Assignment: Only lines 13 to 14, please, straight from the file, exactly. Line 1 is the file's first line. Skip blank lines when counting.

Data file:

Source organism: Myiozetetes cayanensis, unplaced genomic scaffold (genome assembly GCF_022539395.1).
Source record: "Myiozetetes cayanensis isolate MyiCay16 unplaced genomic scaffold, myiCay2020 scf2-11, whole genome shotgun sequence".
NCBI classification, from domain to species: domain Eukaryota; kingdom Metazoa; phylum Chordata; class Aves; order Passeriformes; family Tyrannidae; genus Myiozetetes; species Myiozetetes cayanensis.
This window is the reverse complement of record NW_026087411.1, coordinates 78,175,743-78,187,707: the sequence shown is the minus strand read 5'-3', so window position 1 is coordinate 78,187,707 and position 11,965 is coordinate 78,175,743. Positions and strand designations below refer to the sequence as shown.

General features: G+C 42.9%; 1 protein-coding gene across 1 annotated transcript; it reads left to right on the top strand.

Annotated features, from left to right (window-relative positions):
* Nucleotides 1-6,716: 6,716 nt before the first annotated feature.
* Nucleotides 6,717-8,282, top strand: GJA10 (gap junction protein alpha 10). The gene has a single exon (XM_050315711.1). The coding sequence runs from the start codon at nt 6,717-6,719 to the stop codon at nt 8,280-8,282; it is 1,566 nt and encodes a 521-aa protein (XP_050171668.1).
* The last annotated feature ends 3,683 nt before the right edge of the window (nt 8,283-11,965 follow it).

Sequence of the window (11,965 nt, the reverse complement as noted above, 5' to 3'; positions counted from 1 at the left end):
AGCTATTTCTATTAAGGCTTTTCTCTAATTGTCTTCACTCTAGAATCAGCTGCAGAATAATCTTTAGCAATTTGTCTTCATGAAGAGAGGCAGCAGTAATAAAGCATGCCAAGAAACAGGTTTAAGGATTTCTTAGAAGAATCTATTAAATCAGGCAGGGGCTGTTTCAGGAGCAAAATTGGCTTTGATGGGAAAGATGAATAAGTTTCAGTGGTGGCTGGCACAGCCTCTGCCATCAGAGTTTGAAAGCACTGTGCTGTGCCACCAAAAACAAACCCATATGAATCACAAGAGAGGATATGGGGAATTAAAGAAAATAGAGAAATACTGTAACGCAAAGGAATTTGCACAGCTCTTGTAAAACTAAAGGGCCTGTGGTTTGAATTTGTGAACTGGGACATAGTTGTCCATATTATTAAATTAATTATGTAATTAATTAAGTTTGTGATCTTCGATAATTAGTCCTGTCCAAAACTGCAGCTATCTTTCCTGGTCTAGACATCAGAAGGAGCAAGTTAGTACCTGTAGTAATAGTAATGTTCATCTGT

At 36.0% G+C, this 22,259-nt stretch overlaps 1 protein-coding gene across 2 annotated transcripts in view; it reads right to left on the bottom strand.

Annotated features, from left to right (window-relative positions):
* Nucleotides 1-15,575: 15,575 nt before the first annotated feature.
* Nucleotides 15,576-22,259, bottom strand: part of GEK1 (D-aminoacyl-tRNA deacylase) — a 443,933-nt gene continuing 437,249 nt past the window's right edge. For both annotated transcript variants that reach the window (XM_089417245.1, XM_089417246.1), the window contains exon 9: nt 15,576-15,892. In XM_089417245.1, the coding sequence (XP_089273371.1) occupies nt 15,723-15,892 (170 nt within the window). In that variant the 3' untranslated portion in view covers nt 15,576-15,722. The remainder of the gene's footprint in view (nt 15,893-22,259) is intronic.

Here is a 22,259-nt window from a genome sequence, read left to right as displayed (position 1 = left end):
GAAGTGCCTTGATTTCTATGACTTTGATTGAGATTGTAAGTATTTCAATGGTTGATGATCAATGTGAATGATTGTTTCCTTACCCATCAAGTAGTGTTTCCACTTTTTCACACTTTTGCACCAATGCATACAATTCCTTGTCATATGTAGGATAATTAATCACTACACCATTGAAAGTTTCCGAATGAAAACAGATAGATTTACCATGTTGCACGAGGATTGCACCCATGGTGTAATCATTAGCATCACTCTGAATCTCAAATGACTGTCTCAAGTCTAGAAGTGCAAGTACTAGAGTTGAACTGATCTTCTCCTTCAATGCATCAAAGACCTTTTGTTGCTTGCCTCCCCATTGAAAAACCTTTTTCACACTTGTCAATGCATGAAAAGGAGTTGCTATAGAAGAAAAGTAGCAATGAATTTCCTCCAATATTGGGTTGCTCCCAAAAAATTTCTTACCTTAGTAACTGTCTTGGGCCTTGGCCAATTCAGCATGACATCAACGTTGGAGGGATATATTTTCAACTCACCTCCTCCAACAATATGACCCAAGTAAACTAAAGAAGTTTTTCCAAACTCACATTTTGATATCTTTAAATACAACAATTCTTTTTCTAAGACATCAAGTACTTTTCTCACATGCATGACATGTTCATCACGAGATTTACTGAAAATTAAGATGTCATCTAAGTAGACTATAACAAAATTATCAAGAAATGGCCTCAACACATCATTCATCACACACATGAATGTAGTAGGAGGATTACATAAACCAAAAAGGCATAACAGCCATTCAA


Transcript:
Annotated features, from left to right (window-relative positions):
* Nucleotides 1-15,575: 15,575 nt before the first annotated feature.